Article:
2021 Grammy nominations reaffirm that the ceremony is unworthy of prestige

The+Grammys+have+long+been+a+pop+culture+staple%2C+and+are+treated+as+a+metric+for+musical+success+and+ability.+Though+the+repute+of+the+Grammys+is+indisputable%2C+they+are+also+notorious+for+controversy%2C+some+of+which+demands+that+their+position+in+the+music+industry+and+society+at+large+be+reassessed.

Graphic by Mimi Casey ’22

The Grammys have long been a pop culture staple, and are treated as a metric for musical success and ability. Though the repute of the Grammys is indisputable, they are also notorious for controversy, some of which demands that their position in the music industry and society at large be reassessed.

Mimi Casey ’22, Paper Opinions Editor

Few art forms are so unifying or accessible as music, and the artists responsible are undoubtedly deserving of recognition. Accordingly, a ceremony exists that claims to do just that. The Grammys are, by most metrics, the most prestigious musical awards ceremony and draw millions of viewers every year.

Status, however, has not saved the awards ceremony and the body responsible for it from controversy. Almost every aspect of the Grammys has been subject to criticism, and this year is no different. Now that the 2021 nominees have been announced, the question of whether or not the Grammys should continue to be regarded as an authority on the quality of music or accomplishment of artists is more timely than ever. The easy answer is that they should not.

One of the most enduring critiques of the Grammys has been their categorization. Historically, this system has seen black artists relegated to the label of “urban”––a category that was recently renamed in a move many are decrying as performative activism. 

Categorization notwithstanding, it would be incorrect to assume that the Grammys reward the critically acclaimed over the commercially successful. Routinely, songs, albums and artists acknowledged by both critics and the general public as boundary-breaking are overlooked in favor of more mainstream output.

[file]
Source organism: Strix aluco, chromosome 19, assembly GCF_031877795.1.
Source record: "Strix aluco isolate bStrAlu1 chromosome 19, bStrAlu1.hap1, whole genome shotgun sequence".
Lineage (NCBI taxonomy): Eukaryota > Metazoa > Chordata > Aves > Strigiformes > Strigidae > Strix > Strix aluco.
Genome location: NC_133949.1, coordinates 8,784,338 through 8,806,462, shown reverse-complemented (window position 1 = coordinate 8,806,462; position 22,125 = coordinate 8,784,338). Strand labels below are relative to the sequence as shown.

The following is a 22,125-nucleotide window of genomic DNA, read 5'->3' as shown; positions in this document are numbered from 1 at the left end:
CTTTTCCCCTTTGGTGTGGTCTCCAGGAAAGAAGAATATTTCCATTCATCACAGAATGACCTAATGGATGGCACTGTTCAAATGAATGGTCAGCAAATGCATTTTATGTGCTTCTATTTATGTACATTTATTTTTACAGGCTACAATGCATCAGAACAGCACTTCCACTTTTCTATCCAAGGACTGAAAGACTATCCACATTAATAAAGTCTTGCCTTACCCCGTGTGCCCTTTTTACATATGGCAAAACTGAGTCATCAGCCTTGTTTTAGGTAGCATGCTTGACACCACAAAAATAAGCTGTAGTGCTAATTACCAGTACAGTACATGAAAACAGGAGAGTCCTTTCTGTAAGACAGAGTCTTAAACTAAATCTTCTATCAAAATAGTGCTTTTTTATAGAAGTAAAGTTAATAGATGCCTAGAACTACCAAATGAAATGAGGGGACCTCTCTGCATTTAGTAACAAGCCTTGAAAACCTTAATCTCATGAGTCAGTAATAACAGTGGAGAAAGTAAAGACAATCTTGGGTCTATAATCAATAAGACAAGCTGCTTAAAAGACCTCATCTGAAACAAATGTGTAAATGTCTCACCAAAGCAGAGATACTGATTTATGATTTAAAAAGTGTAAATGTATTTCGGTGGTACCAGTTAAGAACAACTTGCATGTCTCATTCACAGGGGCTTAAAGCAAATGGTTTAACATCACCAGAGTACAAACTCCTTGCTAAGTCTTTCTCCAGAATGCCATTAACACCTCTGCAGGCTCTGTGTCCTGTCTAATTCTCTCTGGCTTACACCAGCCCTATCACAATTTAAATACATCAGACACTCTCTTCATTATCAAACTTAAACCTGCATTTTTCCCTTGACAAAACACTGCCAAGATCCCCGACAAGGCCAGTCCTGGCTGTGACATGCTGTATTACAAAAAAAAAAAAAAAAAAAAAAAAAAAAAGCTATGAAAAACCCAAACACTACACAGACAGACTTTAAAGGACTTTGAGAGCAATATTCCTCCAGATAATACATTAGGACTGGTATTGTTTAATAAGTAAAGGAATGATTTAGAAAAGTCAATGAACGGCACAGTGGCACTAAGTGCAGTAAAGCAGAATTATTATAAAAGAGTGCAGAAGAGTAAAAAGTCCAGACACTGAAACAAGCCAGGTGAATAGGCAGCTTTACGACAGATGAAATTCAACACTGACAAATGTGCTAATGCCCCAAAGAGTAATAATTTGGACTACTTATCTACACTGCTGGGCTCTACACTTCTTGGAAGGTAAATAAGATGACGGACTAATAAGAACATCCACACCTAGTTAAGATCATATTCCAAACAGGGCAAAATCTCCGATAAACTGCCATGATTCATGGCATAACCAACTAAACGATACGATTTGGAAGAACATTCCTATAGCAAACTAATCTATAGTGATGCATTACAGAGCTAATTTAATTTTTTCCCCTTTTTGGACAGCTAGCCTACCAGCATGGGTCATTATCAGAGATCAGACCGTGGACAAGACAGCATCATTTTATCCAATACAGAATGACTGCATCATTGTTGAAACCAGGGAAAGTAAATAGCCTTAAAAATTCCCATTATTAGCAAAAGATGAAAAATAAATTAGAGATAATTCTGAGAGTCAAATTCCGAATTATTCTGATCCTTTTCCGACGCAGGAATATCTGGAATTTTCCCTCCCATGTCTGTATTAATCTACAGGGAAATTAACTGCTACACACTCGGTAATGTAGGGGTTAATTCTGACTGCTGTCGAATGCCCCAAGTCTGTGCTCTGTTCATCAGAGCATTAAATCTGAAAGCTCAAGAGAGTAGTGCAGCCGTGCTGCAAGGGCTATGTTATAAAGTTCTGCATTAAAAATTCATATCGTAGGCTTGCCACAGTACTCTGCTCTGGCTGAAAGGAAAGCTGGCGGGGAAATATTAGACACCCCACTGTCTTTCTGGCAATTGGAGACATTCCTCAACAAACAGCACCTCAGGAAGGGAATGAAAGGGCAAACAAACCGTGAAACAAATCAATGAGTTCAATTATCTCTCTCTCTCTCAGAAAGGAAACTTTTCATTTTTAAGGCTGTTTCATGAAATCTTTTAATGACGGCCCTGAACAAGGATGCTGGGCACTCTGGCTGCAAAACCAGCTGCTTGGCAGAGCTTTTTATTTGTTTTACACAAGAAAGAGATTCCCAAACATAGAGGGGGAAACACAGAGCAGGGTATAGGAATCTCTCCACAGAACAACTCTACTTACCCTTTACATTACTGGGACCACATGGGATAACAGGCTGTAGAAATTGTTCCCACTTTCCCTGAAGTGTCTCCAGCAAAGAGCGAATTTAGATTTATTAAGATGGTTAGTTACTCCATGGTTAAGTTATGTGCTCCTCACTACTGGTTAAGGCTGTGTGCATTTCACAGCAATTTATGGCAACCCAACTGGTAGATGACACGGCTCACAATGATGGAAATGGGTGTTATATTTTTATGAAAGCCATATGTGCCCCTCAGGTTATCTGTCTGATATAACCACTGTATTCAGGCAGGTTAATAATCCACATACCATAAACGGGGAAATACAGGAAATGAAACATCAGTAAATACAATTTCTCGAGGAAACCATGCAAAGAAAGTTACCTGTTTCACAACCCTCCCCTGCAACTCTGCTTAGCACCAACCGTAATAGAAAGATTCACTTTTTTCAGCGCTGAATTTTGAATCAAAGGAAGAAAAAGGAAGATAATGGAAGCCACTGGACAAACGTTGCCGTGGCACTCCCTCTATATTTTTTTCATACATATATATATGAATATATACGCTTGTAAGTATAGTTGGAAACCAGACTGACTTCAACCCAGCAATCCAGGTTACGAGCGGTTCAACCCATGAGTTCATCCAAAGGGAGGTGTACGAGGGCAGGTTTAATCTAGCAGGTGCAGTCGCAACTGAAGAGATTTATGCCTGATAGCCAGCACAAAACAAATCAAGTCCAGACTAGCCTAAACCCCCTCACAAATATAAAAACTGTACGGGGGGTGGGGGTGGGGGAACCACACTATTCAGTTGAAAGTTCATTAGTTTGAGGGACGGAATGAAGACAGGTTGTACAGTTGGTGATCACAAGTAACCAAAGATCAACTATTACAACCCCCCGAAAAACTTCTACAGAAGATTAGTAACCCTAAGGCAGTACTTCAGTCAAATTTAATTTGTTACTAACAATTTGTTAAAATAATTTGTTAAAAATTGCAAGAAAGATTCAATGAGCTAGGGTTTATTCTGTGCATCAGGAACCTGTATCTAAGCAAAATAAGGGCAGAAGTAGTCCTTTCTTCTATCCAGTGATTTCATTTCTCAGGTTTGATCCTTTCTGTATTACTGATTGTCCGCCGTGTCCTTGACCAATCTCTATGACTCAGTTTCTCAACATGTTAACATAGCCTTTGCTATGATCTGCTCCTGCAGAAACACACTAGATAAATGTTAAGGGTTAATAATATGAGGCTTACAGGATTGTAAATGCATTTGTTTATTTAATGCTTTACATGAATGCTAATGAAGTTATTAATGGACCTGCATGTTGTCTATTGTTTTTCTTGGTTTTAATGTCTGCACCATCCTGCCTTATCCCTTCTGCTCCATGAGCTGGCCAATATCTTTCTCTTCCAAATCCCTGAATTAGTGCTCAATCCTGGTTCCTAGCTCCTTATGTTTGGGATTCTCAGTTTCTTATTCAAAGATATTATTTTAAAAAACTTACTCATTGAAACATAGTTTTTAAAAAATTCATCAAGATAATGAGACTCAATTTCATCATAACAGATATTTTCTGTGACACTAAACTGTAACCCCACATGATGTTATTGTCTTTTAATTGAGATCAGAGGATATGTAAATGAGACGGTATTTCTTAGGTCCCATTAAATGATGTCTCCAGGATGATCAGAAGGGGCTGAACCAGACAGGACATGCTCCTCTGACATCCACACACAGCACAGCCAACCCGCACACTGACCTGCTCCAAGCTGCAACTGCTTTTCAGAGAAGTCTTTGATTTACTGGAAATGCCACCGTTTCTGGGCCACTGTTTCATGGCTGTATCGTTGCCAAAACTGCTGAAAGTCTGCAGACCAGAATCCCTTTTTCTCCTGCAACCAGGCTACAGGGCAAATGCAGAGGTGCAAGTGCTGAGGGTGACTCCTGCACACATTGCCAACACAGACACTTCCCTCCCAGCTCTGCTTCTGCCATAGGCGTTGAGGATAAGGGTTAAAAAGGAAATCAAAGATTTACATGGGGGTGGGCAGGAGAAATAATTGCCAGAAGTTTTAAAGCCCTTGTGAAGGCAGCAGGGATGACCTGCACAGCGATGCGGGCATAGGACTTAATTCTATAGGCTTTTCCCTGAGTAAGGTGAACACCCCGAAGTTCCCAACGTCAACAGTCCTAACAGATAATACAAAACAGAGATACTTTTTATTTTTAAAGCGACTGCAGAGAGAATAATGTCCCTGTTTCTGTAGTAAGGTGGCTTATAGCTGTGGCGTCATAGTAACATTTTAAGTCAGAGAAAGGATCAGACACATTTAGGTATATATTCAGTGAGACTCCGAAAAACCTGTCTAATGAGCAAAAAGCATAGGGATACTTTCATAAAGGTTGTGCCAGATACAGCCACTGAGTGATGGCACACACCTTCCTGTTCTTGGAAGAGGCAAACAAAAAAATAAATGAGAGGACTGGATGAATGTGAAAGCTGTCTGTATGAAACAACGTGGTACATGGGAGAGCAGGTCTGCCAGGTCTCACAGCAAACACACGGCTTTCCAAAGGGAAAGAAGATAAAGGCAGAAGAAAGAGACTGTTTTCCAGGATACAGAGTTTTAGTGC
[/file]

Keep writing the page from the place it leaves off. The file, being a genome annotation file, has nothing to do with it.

Categorization notwithstanding, it would be incorrect to assume that the Grammys reward the critically acclaimed over the commercially successful. Routinely, songs, albums and artists acknowledged by both critics and the general public as boundary-breaking are overlooked in favor of more mainstream output.”

— Mimi Casey ’22

It would be similarly incorrect to assume that the only factor in Grammy nominations and wins is commercial success. Further controversy results from incredibly successful albums being excluded completely from the ceremony and nominations.

One of the most noteworthy names missing from the list of nominees this year was The Weeknd, who recently released the wildly successful and record-breaking album “After Hours,” but also included artists like Halsey and Selena Gomez. Predictably, this was met with widespread castigation from critics and casual listeners alike, and it is indubitable that the announcement of winners will generate similar censure.

It is not quite clear what is being rewarded or acknowledged by a Grammy win, but it is obvious that musical accomplishment is not nearly as large of a factor as one would hope. The Grammys fail, therefore, to uphold their core mandate––rewarding artistic achievement––and consequently, should not be seen as a metric of talent or success in the musical field.

Music, perhaps, was never meant to be assessed like this. The Grammys are something of a corrupt competitive sport with seemingly arbitrary outcomes. It is understandable, then, that they produce so little satisfaction. Moreover, the dubious ethicality of both the ceremony and the organizers behind it precludes comfortable support.

Reforming something as fundamentally flawed as the Grammys would be an extensive and complicated undertaking. In the meantime, it is imperative that we find better ways of rewarding musical achievements and cease in regarding the awards as an authority on quality or accomplishment.